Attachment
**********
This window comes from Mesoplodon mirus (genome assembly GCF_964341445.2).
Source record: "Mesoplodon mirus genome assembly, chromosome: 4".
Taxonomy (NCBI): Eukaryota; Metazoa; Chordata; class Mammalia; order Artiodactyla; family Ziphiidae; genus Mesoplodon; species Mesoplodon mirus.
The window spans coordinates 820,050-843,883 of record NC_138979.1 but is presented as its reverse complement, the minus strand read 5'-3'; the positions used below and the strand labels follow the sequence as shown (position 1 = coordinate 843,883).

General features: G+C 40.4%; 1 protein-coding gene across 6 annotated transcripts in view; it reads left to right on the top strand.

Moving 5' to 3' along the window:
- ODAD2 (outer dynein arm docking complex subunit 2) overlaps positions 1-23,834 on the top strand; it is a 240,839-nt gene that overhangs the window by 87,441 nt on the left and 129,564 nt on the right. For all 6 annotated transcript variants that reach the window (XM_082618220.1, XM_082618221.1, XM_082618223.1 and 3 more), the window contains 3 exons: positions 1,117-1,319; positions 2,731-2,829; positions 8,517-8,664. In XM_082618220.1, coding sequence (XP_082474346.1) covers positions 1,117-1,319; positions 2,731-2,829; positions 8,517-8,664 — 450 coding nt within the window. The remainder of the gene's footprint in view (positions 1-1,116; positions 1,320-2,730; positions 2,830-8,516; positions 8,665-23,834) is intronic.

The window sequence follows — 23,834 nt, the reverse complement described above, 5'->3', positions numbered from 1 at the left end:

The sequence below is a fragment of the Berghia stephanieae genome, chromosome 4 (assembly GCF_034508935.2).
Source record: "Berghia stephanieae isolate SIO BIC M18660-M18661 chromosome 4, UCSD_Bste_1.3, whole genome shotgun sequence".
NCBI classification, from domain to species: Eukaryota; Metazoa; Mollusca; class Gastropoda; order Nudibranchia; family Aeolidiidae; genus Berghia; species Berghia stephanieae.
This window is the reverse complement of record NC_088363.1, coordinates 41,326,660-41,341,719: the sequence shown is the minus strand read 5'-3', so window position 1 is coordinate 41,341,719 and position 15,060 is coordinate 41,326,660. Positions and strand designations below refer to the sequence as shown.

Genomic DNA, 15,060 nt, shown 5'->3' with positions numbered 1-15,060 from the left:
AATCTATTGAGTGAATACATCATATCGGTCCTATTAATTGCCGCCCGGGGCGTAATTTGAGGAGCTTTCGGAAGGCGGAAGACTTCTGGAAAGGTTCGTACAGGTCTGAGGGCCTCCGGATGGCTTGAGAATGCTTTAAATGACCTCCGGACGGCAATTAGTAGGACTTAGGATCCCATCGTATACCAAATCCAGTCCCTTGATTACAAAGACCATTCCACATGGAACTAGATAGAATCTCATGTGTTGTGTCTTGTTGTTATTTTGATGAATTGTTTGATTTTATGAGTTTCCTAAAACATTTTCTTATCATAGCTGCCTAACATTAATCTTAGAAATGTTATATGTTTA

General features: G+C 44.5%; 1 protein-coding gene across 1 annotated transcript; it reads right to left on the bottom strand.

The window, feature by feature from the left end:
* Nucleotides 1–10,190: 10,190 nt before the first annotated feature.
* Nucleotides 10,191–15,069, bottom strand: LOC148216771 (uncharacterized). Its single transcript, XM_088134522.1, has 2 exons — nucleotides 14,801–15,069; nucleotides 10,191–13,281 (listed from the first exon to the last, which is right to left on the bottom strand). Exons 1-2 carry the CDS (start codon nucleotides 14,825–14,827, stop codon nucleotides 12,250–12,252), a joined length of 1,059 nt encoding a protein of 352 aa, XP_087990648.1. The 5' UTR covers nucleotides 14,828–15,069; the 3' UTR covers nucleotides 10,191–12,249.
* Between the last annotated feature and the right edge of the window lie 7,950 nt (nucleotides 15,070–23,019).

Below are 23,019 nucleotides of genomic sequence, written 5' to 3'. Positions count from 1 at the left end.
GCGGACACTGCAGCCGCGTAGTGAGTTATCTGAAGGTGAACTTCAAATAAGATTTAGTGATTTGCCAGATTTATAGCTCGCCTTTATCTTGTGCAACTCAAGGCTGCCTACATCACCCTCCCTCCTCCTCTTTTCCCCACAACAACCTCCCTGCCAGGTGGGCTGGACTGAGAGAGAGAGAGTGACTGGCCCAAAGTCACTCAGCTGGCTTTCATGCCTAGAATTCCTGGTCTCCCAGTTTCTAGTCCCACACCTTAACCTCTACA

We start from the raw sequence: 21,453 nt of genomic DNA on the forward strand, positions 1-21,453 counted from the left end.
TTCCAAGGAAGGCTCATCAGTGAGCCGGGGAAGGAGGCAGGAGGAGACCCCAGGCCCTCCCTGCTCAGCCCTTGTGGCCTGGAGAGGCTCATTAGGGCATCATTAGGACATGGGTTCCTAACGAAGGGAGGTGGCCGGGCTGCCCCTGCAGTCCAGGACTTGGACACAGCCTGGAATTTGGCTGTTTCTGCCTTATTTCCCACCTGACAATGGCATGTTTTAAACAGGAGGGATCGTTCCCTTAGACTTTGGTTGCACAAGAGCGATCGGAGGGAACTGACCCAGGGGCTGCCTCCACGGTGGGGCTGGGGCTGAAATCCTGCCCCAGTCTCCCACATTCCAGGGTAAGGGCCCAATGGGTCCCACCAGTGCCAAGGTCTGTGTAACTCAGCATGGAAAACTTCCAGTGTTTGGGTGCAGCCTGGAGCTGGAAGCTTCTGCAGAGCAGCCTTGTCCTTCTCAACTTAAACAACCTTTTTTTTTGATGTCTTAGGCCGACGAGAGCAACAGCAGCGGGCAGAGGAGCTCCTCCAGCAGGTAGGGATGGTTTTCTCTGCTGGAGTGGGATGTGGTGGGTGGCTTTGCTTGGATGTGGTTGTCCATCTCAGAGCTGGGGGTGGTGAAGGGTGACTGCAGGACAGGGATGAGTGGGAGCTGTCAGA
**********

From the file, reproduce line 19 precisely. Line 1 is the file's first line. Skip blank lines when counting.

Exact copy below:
* Between the last annotated feature and the right edge of the window lie 7,950 nt (nucleotides 15,070–23,019).